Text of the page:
An Afternoon at Winterthur

Other than seeing the Downton Abbey exhibit, we also toured the Winterthur grounds. We had gorgeous weather, which allowed us to picnic on the lawn and then walk through many sections of the gardens. A favorite of ours was the children’s area. Who says it’s just for kids?!

Downton at Winterthur

Amanda‘s hat was fantastic. I bet you could see the feathers from space.
Downton at Winterthur

Downton at Winterthur

Downton at Winterthur

Downton at Winterthur

Downton at Winterthur

Downton at Winterthur

Downton at Winterthur

Downton at Winterthur

Downton at Winterthur

Downton at Winterthur

Downton at Winterthur

Downton at Winterthur

Downton at Winterthur

Downton at Winterthur

Downton at Winterthur

The “reflecting pool” garden, being very…reflect-y
Downton at Winterthur

See…reflect-y
Downton at Winterthur

Early 1900s wedgie shot
Downton at Winterthur

I can catch him! Sort of!
Downton at Winterthur

Downton at Winterthur

Downton at Winterthur

Downton at Winterthur

Our photographer, Mike, out from behind the camera
Downton at Winterthur

I had to see if I could fit
Downton at Winterthur

Turns out we can all cram in at once (you can just see me, I’m the boater hat in the lower left)
Downton at Winterthur

Follow the leader
Downton at Winterthur

Striking a Captain Morgan pose in the birds nest
Downton at Winterthur

Birds nest shoe shot
Downton at Winterthur

Tiny acorn tea party
Downton at Winterthur

The misty mushrooms
Downton at Winterthur

The quarry garden
Downton at Winterthur

Downton at Winterthur

Downton at Winterthur

Kat found us. And collapsed after running up a hill!
Downton at Winterthur

Ditto Judy.
Downton at Winterthur

Downton at Winterthur

Downton at Winterthur

All of my photos are here.

1910 Princess Line Dress

For years now, buried somewhere on my to-do list, has been a 1910s dress based on an outfit that Rebecca Pidgeon wears in The Winslow Boy (1999). I found a blog post I wrote about it back in 2010, so it has been quite a while that I’ve been thinking about this. Well, to celebrate the Downton Abbey Costume exhibit happening at Winterthur this year, I figured it was time to actually make this.

Inspiration image:

After staring at the inspiration costume, I realized that maybe that much gathered fabric right at my waist might not be a good idea. I’ve tried that look before, and it did not end well. So I looked around for an alternative design that would give a similar feel but eliminated that gathering. I hit upon a dress from Past Patterns, which is a copy of an original 1910 Butterick Pattern.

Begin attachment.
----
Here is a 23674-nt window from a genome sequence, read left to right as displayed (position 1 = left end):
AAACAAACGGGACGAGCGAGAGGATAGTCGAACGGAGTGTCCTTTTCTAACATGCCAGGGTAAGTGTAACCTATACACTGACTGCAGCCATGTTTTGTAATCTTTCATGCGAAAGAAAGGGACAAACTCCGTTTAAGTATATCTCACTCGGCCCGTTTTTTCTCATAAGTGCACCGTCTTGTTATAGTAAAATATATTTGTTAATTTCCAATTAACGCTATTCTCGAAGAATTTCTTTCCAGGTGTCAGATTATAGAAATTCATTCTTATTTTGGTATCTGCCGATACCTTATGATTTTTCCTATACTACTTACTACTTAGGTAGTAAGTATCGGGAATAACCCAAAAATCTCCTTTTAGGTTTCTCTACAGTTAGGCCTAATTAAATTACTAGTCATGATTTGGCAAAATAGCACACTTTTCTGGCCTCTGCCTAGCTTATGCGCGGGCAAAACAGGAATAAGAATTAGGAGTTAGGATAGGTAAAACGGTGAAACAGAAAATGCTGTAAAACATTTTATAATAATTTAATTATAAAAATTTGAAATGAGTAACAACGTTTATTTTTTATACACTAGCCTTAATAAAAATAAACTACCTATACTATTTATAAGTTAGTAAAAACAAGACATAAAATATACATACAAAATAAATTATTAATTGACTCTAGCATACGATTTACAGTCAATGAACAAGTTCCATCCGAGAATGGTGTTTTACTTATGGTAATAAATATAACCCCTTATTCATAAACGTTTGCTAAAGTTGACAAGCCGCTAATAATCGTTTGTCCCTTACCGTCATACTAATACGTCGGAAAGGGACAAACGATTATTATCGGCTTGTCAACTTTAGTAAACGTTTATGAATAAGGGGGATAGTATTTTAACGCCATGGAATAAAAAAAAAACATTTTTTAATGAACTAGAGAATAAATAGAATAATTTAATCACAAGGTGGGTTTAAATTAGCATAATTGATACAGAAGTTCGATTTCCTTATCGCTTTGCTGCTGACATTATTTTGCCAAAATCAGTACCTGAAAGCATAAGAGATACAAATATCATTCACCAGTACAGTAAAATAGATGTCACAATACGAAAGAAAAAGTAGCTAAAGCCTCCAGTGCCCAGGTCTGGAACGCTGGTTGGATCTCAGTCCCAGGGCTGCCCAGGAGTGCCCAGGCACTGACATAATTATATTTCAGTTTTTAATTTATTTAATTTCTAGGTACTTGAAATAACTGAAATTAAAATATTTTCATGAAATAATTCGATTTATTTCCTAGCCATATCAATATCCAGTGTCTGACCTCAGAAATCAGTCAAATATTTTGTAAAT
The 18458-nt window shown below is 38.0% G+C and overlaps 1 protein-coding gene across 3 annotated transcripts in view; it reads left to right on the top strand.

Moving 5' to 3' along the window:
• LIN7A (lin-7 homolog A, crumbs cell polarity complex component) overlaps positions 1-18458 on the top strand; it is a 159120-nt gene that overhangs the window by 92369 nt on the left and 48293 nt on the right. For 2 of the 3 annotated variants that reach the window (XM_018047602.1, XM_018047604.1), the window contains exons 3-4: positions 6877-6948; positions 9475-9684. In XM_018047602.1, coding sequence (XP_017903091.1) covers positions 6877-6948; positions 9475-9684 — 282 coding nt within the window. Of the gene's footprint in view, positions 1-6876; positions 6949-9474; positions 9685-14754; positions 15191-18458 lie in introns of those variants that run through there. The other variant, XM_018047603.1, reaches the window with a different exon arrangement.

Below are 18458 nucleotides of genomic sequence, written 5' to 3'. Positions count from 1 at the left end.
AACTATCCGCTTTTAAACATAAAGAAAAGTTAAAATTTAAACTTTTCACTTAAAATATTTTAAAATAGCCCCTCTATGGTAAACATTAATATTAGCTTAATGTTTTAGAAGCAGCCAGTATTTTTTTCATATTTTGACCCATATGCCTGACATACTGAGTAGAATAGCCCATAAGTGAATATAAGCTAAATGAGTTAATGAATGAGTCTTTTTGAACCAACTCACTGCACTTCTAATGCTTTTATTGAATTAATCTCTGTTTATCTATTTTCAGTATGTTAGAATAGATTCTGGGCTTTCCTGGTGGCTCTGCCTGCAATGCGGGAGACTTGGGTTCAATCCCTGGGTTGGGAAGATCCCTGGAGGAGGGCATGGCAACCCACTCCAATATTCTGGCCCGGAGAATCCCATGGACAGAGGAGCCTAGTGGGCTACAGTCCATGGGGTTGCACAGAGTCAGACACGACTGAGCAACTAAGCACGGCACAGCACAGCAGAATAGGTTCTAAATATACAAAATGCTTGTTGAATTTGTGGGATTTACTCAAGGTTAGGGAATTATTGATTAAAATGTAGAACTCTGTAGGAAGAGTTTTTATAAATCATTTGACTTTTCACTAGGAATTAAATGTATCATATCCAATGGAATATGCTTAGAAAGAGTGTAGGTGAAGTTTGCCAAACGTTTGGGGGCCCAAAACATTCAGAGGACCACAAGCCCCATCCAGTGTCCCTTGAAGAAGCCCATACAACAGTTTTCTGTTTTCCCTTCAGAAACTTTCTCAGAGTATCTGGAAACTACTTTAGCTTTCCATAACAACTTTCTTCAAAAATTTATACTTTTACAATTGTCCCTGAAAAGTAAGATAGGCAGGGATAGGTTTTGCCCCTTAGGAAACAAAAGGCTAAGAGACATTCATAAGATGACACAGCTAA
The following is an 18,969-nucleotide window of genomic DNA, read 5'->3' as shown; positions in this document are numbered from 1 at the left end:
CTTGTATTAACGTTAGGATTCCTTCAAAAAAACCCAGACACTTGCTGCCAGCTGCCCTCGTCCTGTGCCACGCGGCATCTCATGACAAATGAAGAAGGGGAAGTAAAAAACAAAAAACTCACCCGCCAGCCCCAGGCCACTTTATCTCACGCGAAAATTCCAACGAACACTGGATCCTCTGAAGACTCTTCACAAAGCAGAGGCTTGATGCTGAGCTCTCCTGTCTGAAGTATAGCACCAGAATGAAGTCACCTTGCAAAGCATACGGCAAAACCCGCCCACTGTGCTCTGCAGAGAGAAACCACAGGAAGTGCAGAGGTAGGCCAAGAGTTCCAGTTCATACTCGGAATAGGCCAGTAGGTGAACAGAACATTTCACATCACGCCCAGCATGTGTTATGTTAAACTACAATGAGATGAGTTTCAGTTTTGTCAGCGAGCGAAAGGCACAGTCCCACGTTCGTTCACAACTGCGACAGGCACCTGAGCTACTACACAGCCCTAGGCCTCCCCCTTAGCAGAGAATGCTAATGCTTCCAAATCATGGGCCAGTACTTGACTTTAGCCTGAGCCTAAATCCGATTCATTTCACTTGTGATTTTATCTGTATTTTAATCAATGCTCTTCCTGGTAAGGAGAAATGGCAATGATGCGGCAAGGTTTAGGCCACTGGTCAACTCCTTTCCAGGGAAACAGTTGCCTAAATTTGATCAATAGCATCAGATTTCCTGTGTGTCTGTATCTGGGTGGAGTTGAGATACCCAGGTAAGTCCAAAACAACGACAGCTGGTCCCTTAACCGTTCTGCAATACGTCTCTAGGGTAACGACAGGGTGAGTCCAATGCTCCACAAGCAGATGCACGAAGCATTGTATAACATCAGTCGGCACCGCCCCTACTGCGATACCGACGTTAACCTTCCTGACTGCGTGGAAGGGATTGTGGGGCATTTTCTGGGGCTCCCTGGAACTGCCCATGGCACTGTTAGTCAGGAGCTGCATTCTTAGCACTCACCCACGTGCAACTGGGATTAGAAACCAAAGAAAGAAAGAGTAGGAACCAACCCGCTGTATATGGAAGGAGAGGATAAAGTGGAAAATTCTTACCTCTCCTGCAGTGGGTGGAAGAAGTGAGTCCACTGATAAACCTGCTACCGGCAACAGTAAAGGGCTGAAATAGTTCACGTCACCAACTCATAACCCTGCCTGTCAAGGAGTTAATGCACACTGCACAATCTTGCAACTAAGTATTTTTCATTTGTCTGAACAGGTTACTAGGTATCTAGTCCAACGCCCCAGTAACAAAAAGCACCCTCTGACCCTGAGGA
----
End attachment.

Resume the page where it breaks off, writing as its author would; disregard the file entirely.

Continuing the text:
Here is my mockup. There will be a long pleated flounce that extends down to at least ankles, but I did not bother including that on the mockup.
1910 Dress Mockup

1910 Dress Mockup

1910 Dress Mockup

I am also taking inspiration from a couple other sources. This is a page from The Great War: Styles & Patterns of the 1910s by R. L. Shep:
1910s Striped Dress

This is from the Kyoto Costume Institute Fashion book:
1910s Striped Dress

And this is a garment I saw at the Museum of London (more info here):
Museum of London: 1910 Wedding Dress

My planned fabric is a blue striped cotton:
1910s Striped Dress

The Winslow Boy

I watched one of my favorite period films last night, The Winslow Boy (1999 version). It’s a quiet film directed by David Mamet, based on a play by Terrence Rattigan. The plot centers around the title character, Ronnie Winslow, who is suddenly expelled from his naval bording school for supposedly stealing a money order. His father, Arthur Winslow (Nigel Hawthorne), and Ronnie’s older sister, Catherine (Rebecca Pidgeon), are both convinced that the boy is innocent and has not been given a fair trial by the school administration and military higher-ups. As a result, Arthur and Catherine launch a crusade against the Lords of the Admiralty, pettitioning for a new trial. They hire Sir Robert Morton (Jeremy Northam), a famous barrister, in order to speak for them in Parliament. The case becomes a national sensation, though it exacts a high cost, both monetary and emotional, on the Winslow family.

The acting, although sometimes uneven, is anchored by wonderful performances from Hawthorne, Pidgeon, Northam, and Gemma Jones (as Mrs. Winslow). The boy who plays Ronnie, Guy Edwards, is a bit questionable, as is Matthew Pidgeon (Rebecca’s brother) who plays an older brother, Dickie. The script actually follows Rattigan’s original play, which I have read, very closely. It’s just “Mamet-ified” with the dialogue sped up. (So everyone does talk in that fake, ridiculous way Mamet likes, but we don’t have the extreme swearing common in some of his other work. ) It feels a lot like a filmed play, rather than a film adaptation of a play.

Surprisingly, for a modest film, the costumes are also quite good. Understated, but good. The movie takes place around 1912, and Rebecca Pidgeon has some lovely suits and dresses. There is one I would like to make soon, a striped number she wears in the final scenes. I’ve only got these few pictures of it. But I think it’s easy enough in shape to work out. I may have to try to get screenshots from my DVD copy.